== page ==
Is history more than (in Boswell's words) a `chronological series of remarkable events'? Does it have a pattern? Is it fraught with `meaning'? Can we discern its trends? What determines its course? In short, can a substantial and coherent philosophy of history be devised that offers answers to these questions? These issues, which have intrigued -and bedeviled - historians for centuries, are explored in this thoughtful book.
In this book Keith Graham examines the philosophical assumptions behind the ideas of group membership and loyalty. Drawing out the significance of social context, he challenges individualist views by placing collectivities such as committees, classes or nations within the moral realm. He offers a new understanding of the multiplicity of sources which vie for the attention of human beings as they decide how to act, and challenges the conventional division between self-interest and altruism. He also offers a systematic account (...) of the different ways in which individuals can identify with or distance themselves from the groups to which they belong. His study will be of interest to readers in a range of disciplines including philosophy, politics, sociology, law and economics. (shrink)
This book shows through accessible argument and numerous examples how understanding moral philosophy can improve economic analysis, how moral philosophy can benefit from economists' analytical tools, and how economic analysis and moral philosophy together can inform public policy. Part I explores rationality and its connections to morality. It argues that in defending their model of rationality, mainstream economists implicitly espouse contestable moral principles. Part II concerns welfare, utilitarianism and standard welfare economics, while Part III considers important moral notions that are (...) left out of standard welfare economics, such as freedom, rights, equality, and justice. Part III also emphasizes the variety of moral considerations that are relevant to evaluating policies. Part IV then introduces technical work in social choice theory and game theory that is guided by ethical concepts and relevant to moral theorizing. Chapters include recommended readings and the book includes a glossary of relevant terms. (shrink)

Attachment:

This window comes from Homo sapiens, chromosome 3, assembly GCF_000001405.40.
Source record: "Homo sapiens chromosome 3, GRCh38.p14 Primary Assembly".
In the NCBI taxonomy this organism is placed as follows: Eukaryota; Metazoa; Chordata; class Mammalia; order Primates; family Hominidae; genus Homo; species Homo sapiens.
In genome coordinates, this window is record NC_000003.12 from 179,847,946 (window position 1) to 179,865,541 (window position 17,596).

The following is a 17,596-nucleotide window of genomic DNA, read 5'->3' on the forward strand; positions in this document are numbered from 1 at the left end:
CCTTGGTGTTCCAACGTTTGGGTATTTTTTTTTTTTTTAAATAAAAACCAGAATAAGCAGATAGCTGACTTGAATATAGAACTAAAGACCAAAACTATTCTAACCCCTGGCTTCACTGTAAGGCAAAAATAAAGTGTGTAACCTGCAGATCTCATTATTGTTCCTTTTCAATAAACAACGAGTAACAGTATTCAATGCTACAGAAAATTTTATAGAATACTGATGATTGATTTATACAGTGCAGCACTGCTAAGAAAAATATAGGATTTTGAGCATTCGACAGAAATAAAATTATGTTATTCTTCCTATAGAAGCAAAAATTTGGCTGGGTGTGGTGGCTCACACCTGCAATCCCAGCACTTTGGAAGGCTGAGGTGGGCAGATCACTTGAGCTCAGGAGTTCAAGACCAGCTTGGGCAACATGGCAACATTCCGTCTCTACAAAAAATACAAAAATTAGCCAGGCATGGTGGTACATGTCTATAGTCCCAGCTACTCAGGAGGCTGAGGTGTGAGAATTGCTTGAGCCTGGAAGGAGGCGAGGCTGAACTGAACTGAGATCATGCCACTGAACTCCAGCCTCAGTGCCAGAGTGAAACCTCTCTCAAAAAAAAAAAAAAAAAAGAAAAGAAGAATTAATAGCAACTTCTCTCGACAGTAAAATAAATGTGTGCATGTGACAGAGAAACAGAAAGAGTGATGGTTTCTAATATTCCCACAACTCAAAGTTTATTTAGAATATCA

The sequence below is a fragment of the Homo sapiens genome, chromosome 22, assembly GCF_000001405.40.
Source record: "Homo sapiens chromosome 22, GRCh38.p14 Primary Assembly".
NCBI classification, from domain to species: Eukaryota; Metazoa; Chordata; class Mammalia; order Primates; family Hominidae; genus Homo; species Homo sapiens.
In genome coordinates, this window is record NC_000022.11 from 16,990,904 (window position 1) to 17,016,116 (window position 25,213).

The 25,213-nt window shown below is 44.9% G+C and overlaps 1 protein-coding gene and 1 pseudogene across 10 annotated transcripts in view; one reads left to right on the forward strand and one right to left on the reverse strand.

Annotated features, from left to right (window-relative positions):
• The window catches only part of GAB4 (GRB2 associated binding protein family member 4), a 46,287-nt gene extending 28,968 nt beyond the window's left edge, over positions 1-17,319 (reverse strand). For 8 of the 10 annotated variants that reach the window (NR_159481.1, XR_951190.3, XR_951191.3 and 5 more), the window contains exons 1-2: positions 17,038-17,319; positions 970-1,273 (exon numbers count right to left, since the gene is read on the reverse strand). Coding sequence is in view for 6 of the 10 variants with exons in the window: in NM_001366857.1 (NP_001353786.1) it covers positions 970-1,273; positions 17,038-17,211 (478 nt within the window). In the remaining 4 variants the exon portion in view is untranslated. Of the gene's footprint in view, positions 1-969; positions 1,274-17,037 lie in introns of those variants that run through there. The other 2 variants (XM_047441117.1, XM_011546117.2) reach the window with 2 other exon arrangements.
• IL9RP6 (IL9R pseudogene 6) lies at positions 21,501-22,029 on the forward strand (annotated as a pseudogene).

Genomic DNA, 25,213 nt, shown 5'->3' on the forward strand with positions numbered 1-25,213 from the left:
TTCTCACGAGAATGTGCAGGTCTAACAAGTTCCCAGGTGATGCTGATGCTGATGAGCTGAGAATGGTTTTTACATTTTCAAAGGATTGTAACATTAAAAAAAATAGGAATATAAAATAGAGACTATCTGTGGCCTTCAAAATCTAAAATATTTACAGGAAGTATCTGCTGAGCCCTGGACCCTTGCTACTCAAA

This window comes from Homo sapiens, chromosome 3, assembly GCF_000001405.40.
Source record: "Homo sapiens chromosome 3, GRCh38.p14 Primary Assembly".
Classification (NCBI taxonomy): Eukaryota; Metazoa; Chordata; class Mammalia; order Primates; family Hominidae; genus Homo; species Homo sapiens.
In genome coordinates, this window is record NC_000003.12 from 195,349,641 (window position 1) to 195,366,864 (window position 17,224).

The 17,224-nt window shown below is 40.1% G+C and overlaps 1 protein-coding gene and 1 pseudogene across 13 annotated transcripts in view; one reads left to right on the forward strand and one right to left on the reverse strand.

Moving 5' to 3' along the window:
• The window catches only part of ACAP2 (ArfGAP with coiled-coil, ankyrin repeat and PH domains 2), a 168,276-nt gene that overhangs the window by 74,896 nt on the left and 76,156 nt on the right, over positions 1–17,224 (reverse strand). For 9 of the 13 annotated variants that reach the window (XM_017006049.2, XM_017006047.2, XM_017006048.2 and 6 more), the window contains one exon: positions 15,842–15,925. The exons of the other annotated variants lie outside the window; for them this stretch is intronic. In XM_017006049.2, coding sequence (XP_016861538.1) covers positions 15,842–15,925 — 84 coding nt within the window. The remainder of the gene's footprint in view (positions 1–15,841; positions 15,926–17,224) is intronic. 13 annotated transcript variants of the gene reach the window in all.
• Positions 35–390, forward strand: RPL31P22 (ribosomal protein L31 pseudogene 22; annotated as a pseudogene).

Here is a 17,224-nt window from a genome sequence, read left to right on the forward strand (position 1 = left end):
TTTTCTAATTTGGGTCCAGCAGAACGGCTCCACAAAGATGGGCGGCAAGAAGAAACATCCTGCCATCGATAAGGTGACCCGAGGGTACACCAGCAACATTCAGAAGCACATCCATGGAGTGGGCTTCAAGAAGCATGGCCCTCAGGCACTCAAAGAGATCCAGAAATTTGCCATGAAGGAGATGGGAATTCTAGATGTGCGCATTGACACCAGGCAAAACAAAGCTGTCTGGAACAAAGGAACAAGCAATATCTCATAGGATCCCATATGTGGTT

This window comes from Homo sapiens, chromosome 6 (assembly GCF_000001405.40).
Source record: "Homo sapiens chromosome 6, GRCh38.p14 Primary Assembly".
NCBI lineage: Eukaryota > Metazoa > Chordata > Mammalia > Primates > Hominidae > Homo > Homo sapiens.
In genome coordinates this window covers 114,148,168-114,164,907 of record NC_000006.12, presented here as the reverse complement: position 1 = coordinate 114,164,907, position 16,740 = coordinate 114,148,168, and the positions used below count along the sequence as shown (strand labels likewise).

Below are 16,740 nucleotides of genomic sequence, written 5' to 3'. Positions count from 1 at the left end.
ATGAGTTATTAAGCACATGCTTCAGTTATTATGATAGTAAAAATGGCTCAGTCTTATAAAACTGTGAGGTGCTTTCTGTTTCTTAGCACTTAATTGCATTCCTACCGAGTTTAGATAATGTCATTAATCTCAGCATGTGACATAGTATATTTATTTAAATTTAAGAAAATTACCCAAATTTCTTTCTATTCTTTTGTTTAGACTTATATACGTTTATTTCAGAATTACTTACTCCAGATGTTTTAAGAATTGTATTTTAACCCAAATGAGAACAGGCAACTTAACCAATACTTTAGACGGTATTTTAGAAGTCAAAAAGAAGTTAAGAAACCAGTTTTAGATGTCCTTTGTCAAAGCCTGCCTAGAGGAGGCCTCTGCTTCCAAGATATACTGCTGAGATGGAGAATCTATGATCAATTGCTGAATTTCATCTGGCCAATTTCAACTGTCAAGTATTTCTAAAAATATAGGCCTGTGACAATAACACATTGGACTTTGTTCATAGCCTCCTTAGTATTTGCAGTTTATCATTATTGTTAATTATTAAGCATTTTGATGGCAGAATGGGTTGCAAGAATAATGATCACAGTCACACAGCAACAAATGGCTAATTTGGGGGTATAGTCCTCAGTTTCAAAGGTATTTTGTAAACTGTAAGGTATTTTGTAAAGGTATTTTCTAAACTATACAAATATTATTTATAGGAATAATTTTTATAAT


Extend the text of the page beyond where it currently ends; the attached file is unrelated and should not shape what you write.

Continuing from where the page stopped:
Economists and other social scientists in this century have often supported economic arguments by referring to positions taken by philosophers of science. This important new book looks at the reliability of this practice and, in the process, provides economists, social scientists, and historians with the necessary background to discuss methodological matters with authority. Redman first presents an accurate, critical, yet neutral survey of the modern philosophy of science from the Vienna Circle to the present, focusing particularly on logical positivism, sociological (...) explanations of science (Polanyi, Fleck, Kuhn), the Popper family, and the history of science. She then deals with economic methodology in the twentieth century, looking at a wide range of methodological positions, especially those supported by positions from the philosophy of science. She considers the myth of the feasibility of falsification in economics and, within the context of its significance for economics, discusses the interpretation of Kuhn's philosophy of science as consensus and the danger such a view represents to science. Appendices review the history of the is-ought dispute and list economists whose first works deal with methodological topics. Comprehensive, readable, and accessible to those with little background knowledge, Redman's book will appeal to a wide range of social scientists and philosophers of science. (shrink)